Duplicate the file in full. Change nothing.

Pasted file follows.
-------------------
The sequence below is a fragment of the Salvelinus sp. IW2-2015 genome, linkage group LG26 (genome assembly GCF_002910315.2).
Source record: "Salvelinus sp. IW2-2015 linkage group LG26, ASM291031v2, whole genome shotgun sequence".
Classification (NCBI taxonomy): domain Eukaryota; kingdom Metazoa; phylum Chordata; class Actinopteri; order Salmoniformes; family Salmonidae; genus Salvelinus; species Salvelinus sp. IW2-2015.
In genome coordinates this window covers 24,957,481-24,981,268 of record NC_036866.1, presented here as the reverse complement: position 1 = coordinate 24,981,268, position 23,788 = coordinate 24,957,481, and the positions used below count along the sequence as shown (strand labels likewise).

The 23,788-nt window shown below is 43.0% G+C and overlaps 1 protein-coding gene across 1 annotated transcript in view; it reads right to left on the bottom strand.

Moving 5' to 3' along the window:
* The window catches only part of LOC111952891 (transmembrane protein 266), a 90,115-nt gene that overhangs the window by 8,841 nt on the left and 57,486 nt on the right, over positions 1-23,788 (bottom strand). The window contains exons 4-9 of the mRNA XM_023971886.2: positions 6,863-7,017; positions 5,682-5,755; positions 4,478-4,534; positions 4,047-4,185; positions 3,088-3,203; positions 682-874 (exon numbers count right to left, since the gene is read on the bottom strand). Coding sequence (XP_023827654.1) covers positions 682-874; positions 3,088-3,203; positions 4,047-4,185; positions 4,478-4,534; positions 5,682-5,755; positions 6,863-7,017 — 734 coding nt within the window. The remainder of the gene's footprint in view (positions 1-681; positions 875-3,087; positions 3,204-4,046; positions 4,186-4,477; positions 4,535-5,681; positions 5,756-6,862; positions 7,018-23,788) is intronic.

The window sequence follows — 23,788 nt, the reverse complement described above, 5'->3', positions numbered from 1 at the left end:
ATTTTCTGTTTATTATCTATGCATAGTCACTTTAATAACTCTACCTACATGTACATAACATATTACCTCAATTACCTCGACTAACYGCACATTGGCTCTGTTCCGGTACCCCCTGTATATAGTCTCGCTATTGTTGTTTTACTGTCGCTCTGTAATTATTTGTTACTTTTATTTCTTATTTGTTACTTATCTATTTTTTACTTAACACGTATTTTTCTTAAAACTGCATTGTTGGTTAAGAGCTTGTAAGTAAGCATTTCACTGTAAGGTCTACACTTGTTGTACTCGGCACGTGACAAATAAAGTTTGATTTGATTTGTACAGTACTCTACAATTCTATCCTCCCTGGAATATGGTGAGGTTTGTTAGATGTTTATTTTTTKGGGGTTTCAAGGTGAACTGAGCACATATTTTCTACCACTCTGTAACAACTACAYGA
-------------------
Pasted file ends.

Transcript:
The sequence below is a fragment of the Salvelinus sp. IW2-2015 genome, linkage group LG26 (genome assembly GCF_002910315.2).
Source record: "Salvelinus sp. IW2-2015 linkage group LG26, ASM291031v2, whole genome shotgun sequence".
Classification (NCBI taxonomy): domain Eukaryota; kingdom Metazoa; phylum Chordata; class Actinopteri; order Salmoniformes; family Salmonidae; genus Salvelinus; species Salvelinus sp. IW2-2015.
In genome coordinates this window covers 24,957,481-24,981,268 of record NC_036866.1, presented here as the reverse complement: position 1 = coordinate 24,981,268, position 23,788 = coordinate 24,957,481, and the positions used below count along the sequence as shown (strand labels likewise).

The 23,788-nt window shown below is 43.0% G+C and overlaps 1 protein-coding gene across 1 annotated transcript in view; it reads right to left on the bottom strand.

Moving 5' to 3' along the window:
* The window catches only part of LOC111952891 (transmembrane protein 266), a 90,115-nt gene that overhangs the window by 8,841 nt on the left and 57,486 nt on the right, over positions 1-23,788 (bottom strand). The window contains exons 4-9 of the mRNA XM_023971886.2: positions 6,863-7,017; positions 5,682-5,755; positions 4,478-4,534; positions 4,047-4,185; positions 3,088-3,203; positions 682-874 (exon numbers count right to left, since the gene is read on the bottom strand). Coding sequence (XP_023827654.1) covers positions 682-874; positions 3,088-3,203; positions 4,047-4,185; positions 4,478-4,534; positions 5,682-5,755; positions 6,863-7,017 — 734 coding nt within the window. The remainder of the gene's footprint in view (positions 1-681; positions 875-3,087; positions 3,204-4,046; positions 4,186-4,477; positions 4,535-5,681; positions 5,756-6,862; positions 7,018-23,788) is intronic.

The window sequence follows — 23,788 nt, the reverse complement described above, 5'->3', positions numbered from 1 at the left end:
ATTTTCTGTTTATTATCTATGCATAGTCACTTTAATAACTCTACCTACATGTACATAACATATTACCTCAATTACCTCGACTAACYGCACATTGGCTCTGTTCCGGTACCCCCTGTATATAGTCTCGCTATTGTTGTTTTACTGTCGCTCTGTAATTATTTGTTACTTTTATTTCTTATTTGTTACTTATCTATTTTTTACTTAACACGTATTTTTCTTAAAACTGCATTGTTGGTTAAGAGCTTGTAAGTAAGCATTTCACTGTAAGGTCTACACTTGTTGTACTCGGCACGTGACAAATAAAGTTTGATTTGATTTGTACAGTACTCTACAATTCTATCCTCCCTGGAATATGGTGAGGTTTGTTAGATGTTTATTTTTTKGGGGTTTCAAGGTGAACTGAGCACATATTTTCTACCACTCTGTAACAACTACAYGA